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Within Hughes Hall, an Intricate Choreography of Construction









 
 

Within Hughes Hall, an Intricate Choreography
of Construction


John Spaccarelli gazes skyward through the old roof beams of Hughes Hall.

Photo by Chris Taggart

By Patrick Verel

Standing at the heart of the Rose Hill campus, Hughes Hall has undergone many changes in its 120-year existence.
Once the home of Fordham Prep, it has spent time as an athletic facility, administrative offices and, most recently, a residence hall.

Today, construction crews are transforming the 50,000-square-foot structure once again—this time, into a building within a building.

When Hughes Hall reopens next year as the new home for the Gabelli School of Business, nothing will remain of the original structure except the façade—not the floors, the interior walls, or the roof.

It’s the most dramatic change ever for Hughes, which was built in 1891 for $85,000. The structure predates modern building techniques. So to create an open floor plan worthy of the advanced business education offered by the Gabelli School, the campus landmark is losing its load-bearing wooden supports and receiving a skeleton of steel.

This past summer, construction crews armed with front loaders, jackhammers and shovels dug eight feet below the original foundation and installed five-foot-thick concrete underpinnings.

After the roof was removed, holes were cut in a straight line through each floor. Next, steel columns were penciled through the floor holes and steel beams inserted through the windows. Then crews bolted the columns and beams to each other and to the foundation. After that, cables were strung to hold everything together, and a “wailer” was installed to bolt the steel interior to the stone walls.

“This is what will support the building structure while we remove the infrastructure,” said John Spaccarelli, director of special projects for facilities management. “Those are the three major challenges—the foundation, the steel and the removal of the infrastructure.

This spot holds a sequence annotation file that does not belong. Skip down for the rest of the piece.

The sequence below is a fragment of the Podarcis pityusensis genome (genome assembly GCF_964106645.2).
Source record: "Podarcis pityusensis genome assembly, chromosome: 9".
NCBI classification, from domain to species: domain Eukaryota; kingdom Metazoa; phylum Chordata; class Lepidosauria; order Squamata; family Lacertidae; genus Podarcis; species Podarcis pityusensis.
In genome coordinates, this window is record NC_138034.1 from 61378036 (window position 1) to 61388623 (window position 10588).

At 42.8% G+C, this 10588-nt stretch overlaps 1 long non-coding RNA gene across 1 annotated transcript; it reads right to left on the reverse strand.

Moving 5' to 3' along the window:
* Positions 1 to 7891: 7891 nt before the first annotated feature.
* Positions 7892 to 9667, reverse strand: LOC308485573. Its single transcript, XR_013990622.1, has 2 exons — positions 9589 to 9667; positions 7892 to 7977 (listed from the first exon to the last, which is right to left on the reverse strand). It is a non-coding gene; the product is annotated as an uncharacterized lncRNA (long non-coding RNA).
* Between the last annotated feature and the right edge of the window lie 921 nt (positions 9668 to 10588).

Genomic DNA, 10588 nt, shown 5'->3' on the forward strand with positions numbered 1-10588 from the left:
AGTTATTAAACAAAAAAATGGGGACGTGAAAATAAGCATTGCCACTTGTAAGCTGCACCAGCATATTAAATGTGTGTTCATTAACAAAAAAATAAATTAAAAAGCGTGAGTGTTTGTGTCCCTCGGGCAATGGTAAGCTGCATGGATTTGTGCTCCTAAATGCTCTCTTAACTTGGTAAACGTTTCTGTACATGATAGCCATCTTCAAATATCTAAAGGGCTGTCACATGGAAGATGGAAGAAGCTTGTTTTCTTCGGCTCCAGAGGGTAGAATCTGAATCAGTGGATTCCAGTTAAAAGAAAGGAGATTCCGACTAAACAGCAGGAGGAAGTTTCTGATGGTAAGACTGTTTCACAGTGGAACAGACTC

“Everything has to be done in sequence so that the building is constantly being supported,” he explained. “We don’t call it demolition; we call it deconstruction. We are deconstructing and reconstructing at the same time.”

Only after new floor decks are installed can a glass mansard roof begin to take shape atop the building. Here, too, the replacement will be a replica of the original, but with a modern twist. It will rise 12 feet higher than the previous roof to shield new mechanical equipment
from view.

On a scale of one to 10, Spaccarelli ranked the complexity of this project as an eight, in part because Hughes Hall is in the middle of the campus, making the logistics of transporting materials more difficult.

The new structure will be finished on time as long as everyone—from the contractors at Tishman Construction to the 30 subcontractors to the architect—are in perfect synchronization, he said.


Workers from Tishman Construction operate front loaders deep inside Hughes Hall.

Photo by Chris Taggart

“What’ll make this project go is the architect and the contractor working hand-in-hand without delay,” Spaccarelli said. “My job is to keep the harmony and keep the team focused on the outcome.”

Creating a building with a 19th-century exterior and 21st-century interior symbolizes the Gabelli School’s respect for the past and dedication to the future, said Donna Rapaccioli, Ph.D., dean of the school.

The open floor plan made possible by the new construction also lends itself to the school’s mission, she added.

“We’re all about discovering natural connections and integrating disciplines,” she said. “From our perspective, the best way to learn is to interact, and an open floor plan helps to facilitate that kind of collaboration. So we’re creating a building with a lot of glass, a lot of open space.”

In addition to a feeling of openness, each of the school’s four areas of focus— academic excellence; globalization; students’ professional and personal development; and pedagogical excellence and innovation—have distinct areas within the building.

“We’re creating a community of academics and people who want to learn and to talk about what they’re learning,” she said.

Though it’s a complex process, the reconstruction is less expensive thanit would have been to demolish Hughes and replace it, said Marco Valera, vice president for facilities management.

“Plus, we’re retaining the existing façade, which—as you can imagine—is of importance to the University,” Valera said.

Because Hughes is designed to LEED Certified guidelines, it will have plenty of features that increase its efficiency.

“LED lighting technology is going to be a great benefit overall, not just in terms of maintenance and energy costs, but sustainability,” Valera said.

He also noted that the main air conditioning unit will be more efficient because it will be tied into the University’s gas-fired boiler plant, which will allow it to be powered by steam, not electricity.

The move will be significant for the Gabelli School as it brings together faculty members and students who are scattered at various locations around campus, and because of its central location.

“It’s very significant that we’re on the perimeter of Edwards Parade. It speaks to the importance of the business school within the University community,” Rapaccioli said.

“It will allow us to create a real academic learning community, where the faculty and the students will be in the same space for extended periods of time outside of the classroom.”

 


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